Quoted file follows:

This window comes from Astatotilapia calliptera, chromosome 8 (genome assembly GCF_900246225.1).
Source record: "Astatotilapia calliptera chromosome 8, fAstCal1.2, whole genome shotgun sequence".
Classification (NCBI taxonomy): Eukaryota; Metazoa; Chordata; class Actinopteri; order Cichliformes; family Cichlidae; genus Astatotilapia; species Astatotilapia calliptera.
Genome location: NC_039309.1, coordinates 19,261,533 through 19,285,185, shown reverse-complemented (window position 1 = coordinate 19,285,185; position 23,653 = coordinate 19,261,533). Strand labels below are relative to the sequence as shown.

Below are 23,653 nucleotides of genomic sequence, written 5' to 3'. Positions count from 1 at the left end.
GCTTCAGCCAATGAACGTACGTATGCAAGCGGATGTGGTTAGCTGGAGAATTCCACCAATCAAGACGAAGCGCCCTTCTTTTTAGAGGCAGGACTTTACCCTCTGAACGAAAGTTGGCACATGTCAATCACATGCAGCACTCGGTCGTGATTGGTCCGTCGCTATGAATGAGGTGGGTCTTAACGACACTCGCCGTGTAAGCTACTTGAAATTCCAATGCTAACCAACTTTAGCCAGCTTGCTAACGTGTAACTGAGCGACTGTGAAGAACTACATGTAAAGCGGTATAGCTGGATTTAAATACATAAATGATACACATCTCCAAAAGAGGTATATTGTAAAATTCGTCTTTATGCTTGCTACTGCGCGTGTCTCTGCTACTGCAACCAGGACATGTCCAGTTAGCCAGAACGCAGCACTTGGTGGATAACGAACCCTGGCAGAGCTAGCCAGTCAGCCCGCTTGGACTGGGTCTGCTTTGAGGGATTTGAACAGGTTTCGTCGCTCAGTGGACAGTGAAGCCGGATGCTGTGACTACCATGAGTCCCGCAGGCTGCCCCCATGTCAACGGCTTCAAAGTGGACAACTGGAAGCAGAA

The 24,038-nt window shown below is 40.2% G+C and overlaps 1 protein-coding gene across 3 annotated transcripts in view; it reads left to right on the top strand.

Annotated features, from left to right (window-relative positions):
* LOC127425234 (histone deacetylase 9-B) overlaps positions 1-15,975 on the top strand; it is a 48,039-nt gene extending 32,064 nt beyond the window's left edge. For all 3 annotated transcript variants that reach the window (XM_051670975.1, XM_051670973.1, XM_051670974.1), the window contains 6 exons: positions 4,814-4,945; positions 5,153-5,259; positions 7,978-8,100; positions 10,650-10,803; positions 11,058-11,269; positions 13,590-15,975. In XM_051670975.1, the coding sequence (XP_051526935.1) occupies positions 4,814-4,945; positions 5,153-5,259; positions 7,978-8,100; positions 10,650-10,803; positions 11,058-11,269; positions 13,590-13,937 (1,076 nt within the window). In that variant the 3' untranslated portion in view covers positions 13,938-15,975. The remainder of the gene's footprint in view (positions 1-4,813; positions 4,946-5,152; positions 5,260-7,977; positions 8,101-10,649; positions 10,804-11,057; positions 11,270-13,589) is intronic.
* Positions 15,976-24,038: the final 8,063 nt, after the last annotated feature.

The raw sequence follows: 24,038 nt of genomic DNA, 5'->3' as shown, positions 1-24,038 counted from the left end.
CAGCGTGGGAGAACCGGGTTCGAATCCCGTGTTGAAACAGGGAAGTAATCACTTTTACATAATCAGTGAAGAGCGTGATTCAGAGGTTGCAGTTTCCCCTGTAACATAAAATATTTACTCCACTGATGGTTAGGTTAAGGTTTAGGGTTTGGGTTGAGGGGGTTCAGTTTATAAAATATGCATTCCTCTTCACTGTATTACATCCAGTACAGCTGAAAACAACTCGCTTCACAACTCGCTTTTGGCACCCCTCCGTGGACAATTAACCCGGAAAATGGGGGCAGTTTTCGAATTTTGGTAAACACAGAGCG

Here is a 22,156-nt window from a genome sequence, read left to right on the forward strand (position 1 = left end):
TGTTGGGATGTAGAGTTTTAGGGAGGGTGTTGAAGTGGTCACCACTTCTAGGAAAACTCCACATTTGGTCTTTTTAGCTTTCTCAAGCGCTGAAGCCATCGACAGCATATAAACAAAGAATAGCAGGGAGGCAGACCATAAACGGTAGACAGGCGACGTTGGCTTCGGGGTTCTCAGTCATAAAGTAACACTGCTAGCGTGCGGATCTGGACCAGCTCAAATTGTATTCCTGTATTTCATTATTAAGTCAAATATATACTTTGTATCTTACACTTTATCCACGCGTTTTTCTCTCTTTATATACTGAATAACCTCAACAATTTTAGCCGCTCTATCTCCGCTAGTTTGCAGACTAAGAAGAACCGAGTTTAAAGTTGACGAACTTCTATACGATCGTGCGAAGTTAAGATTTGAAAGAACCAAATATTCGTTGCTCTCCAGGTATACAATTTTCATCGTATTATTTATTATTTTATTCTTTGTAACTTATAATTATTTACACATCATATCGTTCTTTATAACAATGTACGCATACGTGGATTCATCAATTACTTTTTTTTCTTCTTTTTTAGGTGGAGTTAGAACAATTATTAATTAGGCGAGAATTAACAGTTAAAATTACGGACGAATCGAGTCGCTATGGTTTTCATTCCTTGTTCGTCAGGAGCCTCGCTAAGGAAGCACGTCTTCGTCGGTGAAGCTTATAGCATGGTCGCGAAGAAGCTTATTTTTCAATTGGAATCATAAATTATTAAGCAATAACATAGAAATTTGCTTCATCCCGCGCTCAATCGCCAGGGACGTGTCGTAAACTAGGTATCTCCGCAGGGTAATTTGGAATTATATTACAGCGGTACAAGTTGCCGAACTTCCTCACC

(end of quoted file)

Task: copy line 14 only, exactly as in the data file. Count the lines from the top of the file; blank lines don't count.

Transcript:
TGTTGGGATGTAGAGTTTTAGGGAGGGTGTTGAAGTGGTCACCACTTCTAGGAAAACTCCACATTTGGTCTTTTTAGCTTTCTCAAGCGCTGAAGCCATCGACAGCATATAAACAAAGAATAGCAGGGAGGCAGACCATAAACGGTAGACAGGCGACGTTGGCTTCGGGGTTCTCAGTCATAAAGTAACACTGCTAGCGTGCGGATCTGGACCAGCTCAAATTGTATTCCTGTATTTCATTATTAAGTCAAATATATACTTTGTATCTTACACTTTATCCACGCGTTTTTCTCTCTTTATATACTGAATAACCTCAACAATTTTAGCCGCTCTATCTCCGCTAGTTTGCAGACTAAGAAGAACCGAGTTTAAAGTTGACGAACTTCTATACGATCGTGCGAAGTTAAGATTTGAAAGAACCAAATATTCGTTGCTCTCCAGGTATACAATTTTCATCGTATTATTTATTATTTTATTCTTTGTAACTTATAATTATTTACACATCATATCGTTCTTTATAACAATGTACGCATACGTGGATTCATCAATTACTTTTTTTTCTTCTTTTTTAGGTGGAGTTAGAACAATTATTAATTAGGCGAGAATTAACAGTTAAAATTACGGACGAATCGAGTCGCTATGGTTTTCATTCCTTGTTCGTCAGGAGCCTCGCTAAGGAAGCACGTCTTCGTCGGTGAAGCTTATAGCATGGTCGCGAAGAAGCTTATTTTTCAATTGGAATCATAAATTATTAAGCAATAACATAGAAATTTGCTTCATCCCGCGCTCAATCGCCAGGGACGTGTCGTAAACTAGGTATCTCCGCAGGGTAATTTGGAATTATATTACAGCGGTACAAGTTGCCGAACTTCCTCACC